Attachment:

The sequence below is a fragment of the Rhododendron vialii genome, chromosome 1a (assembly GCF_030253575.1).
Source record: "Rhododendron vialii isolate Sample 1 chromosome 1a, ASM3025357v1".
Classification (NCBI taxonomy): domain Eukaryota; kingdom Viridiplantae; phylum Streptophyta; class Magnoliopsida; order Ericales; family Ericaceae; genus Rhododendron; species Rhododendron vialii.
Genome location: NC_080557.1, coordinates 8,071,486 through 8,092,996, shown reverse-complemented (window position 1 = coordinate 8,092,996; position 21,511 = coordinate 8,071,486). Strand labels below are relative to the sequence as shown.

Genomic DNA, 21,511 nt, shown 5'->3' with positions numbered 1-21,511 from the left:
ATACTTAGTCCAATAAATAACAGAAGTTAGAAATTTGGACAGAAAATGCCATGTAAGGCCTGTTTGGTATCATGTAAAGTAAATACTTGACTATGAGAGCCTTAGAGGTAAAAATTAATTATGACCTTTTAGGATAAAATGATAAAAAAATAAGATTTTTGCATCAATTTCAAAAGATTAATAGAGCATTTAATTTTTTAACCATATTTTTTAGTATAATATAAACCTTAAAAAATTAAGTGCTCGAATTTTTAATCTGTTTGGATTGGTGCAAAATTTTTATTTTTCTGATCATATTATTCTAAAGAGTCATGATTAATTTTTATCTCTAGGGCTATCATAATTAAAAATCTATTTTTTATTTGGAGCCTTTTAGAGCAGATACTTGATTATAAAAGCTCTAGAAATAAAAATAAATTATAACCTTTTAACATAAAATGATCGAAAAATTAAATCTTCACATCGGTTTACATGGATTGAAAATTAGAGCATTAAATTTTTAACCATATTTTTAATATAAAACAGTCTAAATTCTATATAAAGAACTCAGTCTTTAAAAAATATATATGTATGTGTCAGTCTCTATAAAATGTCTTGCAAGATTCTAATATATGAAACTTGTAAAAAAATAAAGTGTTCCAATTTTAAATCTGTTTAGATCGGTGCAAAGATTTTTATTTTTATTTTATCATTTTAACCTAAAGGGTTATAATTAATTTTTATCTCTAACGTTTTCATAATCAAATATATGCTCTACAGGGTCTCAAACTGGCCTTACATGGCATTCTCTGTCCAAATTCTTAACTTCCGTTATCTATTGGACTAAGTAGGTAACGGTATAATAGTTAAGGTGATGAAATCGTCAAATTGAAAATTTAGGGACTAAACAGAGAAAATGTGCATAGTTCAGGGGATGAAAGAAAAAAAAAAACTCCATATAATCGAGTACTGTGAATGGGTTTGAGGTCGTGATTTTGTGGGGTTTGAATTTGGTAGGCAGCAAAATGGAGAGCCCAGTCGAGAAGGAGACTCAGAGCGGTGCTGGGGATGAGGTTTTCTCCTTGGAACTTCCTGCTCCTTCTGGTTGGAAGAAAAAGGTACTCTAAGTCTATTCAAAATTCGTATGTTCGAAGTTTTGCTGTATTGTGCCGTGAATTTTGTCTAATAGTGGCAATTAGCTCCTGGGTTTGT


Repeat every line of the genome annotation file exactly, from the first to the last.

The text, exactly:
The sequence below is a fragment of the Rhododendron vialii genome, chromosome 1a (assembly GCF_030253575.1).
Source record: "Rhododendron vialii isolate Sample 1 chromosome 1a, ASM3025357v1".
Classification (NCBI taxonomy): domain Eukaryota; kingdom Viridiplantae; phylum Streptophyta; class Magnoliopsida; order Ericales; family Ericaceae; genus Rhododendron; species Rhododendron vialii.
Genome location: NC_080557.1, coordinates 8,071,486 through 8,092,996, shown reverse-complemented (window position 1 = coordinate 8,092,996; position 21,511 = coordinate 8,071,486). Strand labels below are relative to the sequence as shown.

Genomic DNA, 21,511 nt, shown 5'->3' with positions numbered 1-21,511 from the left:
ATACTTAGTCCAATAAATAACAGAAGTTAGAAATTTGGACAGAAAATGCCATGTAAGGCCTGTTTGGTATCATGTAAAGTAAATACTTGACTATGAGAGCCTTAGAGGTAAAAATTAATTATGACCTTTTAGGATAAAATGATAAAAAAATAAGATTTTTGCATCAATTTCAAAAGATTAATAGAGCATTTAATTTTTTAACCATATTTTTTAGTATAATATAAACCTTAAAAAATTAAGTGCTCGAATTTTTAATCTGTTTGGATTGGTGCAAAATTTTTATTTTTCTGATCATATTATTCTAAAGAGTCATGATTAATTTTTATCTCTAGGGCTATCATAATTAAAAATCTATTTTTTATTTGGAGCCTTTTAGAGCAGATACTTGATTATAAAAGCTCTAGAAATAAAAATAAATTATAACCTTTTAACATAAAATGATCGAAAAATTAAATCTTCACATCGGTTTACATGGATTGAAAATTAGAGCATTAAATTTTTAACCATATTTTTAATATAAAACAGTCTAAATTCTATATAAAGAACTCAGTCTTTAAAAAATATATATGTATGTGTCAGTCTCTATAAAATGTCTTGCAAGATTCTAATATATGAAACTTGTAAAAAAATAAAGTGTTCCAATTTTAAATCTGTTTAGATCGGTGCAAAGATTTTTATTTTTATTTTATCATTTTAACCTAAAGGGTTATAATTAATTTTTATCTCTAACGTTTTCATAATCAAATATATGCTCTACAGGGTCTCAAACTGGCCTTACATGGCATTCTCTGTCCAAATTCTTAACTTCCGTTATCTATTGGACTAAGTAGGTAACGGTATAATAGTTAAGGTGATGAAATCGTCAAATTGAAAATTTAGGGACTAAACAGAGAAAATGTGCATAGTTCAGGGGATGAAAGAAAAAAAAAAACTCCATATAATCGAGTACTGTGAATGGGTTTGAGGTCGTGATTTTGTGGGGTTTGAATTTGGTAGGCAGCAAAATGGAGAGCCCAGTCGAGAAGGAGACTCAGAGCGGTGCTGGGGATGAGGTTTTCTCCTTGGAACTTCCTGCTCCTTCTGGTTGGAAGAAAAAGGTACTCTAAGTCTATTCAAAATTCGTATGTTCGAAGTTTTGCTGTATTGTGCCGTGAATTTTGTCTAATAGTGGCAATTAGCTCCTGGGTTTGT